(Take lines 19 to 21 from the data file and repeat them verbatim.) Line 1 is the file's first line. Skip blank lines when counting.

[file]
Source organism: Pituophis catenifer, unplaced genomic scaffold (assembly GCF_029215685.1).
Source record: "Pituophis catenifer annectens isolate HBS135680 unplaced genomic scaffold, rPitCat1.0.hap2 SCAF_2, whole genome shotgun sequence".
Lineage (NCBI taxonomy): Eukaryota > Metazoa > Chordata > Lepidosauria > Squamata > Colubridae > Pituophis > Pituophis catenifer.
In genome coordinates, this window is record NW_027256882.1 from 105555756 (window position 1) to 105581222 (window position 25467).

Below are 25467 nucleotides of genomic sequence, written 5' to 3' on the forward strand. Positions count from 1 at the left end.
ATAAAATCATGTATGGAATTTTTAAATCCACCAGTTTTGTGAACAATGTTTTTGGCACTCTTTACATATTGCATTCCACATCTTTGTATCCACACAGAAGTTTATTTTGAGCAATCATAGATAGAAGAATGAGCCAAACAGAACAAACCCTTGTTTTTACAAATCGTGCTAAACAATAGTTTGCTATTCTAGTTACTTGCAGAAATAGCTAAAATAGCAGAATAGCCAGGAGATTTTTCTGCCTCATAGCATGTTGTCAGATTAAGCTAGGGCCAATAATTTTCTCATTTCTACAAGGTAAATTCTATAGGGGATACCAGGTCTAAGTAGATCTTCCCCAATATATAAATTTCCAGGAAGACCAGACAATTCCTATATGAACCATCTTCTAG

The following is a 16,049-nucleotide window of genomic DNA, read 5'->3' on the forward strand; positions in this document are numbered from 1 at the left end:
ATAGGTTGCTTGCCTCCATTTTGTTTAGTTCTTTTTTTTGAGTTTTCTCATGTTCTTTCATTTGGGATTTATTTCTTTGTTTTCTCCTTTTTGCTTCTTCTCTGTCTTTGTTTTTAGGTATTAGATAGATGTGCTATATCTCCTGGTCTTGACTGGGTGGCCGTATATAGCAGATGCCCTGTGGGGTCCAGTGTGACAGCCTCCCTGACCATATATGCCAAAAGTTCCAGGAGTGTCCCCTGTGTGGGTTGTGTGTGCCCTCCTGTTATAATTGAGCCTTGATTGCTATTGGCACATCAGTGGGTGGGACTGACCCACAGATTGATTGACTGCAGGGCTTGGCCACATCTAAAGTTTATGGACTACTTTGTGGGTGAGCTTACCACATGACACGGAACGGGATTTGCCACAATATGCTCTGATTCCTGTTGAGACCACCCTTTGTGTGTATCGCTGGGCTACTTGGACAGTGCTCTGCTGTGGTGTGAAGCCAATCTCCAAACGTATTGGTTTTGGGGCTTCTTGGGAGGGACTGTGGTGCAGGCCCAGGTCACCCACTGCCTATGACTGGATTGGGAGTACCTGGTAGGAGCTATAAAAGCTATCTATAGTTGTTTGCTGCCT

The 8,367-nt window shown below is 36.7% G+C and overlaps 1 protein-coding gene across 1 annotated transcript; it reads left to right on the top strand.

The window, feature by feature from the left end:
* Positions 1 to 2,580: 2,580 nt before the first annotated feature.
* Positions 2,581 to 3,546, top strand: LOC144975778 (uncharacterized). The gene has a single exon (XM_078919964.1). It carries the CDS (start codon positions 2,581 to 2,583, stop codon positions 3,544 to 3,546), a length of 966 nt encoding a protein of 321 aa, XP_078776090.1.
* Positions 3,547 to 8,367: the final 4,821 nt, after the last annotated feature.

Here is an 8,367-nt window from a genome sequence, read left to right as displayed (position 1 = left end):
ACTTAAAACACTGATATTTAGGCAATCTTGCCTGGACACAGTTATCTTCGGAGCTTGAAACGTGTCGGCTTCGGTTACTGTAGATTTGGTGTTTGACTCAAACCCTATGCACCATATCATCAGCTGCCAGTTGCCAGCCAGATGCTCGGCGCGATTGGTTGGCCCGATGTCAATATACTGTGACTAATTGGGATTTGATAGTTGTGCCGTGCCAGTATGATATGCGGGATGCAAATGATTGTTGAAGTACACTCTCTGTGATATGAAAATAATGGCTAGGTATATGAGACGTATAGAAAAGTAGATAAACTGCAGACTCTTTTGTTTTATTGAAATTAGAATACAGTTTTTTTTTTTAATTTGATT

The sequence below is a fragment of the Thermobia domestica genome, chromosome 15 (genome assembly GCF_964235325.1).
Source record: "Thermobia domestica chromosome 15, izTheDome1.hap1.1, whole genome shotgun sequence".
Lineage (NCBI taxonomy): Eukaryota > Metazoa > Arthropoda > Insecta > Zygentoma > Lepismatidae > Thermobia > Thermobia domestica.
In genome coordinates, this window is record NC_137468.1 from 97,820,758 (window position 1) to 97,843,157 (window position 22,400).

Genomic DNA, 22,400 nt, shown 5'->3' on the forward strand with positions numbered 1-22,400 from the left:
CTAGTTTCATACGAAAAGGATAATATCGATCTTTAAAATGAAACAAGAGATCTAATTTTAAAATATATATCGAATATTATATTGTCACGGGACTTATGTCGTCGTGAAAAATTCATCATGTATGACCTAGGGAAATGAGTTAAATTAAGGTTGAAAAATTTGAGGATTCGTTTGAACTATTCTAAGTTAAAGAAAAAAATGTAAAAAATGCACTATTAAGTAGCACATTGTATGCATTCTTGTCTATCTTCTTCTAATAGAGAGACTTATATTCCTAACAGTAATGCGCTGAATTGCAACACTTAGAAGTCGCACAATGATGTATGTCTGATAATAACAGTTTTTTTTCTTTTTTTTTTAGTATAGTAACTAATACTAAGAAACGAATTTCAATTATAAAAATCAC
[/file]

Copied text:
In genome coordinates, this window is record NC_137468.1 from 97,820,758 (window position 1) to 97,843,157 (window position 22,400).

Genomic DNA, 22,400 nt, shown 5'->3' on the forward strand with positions numbered 1-22,400 from the left:
CTAGTTTCATACGAAAAGGATAATATCGATCTTTAAAATGAAACAAGAGATCTAATTTTAAAATATATATCGAATATTATATTGTCACGGGACTTATGTCGTCGTGAAAAATTCATCATGTATGACCTAGGGAAATGAGTTAAATTAAGGTTGAAAAATTTGAGGATTCGTTTGAACTATTCTAAGTTAAAGAAAAAAATGTAAAAAATGCACTATTAAGTAGCACATTGTATGCATTCTTGTCTATCTTCTTCTAATAGAGAGACTTATATTCCTAACAGTAATGCGCTGAATTGCAACACTTAGAAGTCGCACAATGATGTATGTCTGATAATAACAGTTTTTTTTCTTTTTTTTTTAGTATAGTAACTAATACTAAGAAACGAATTTCAATTATAAAAATCAC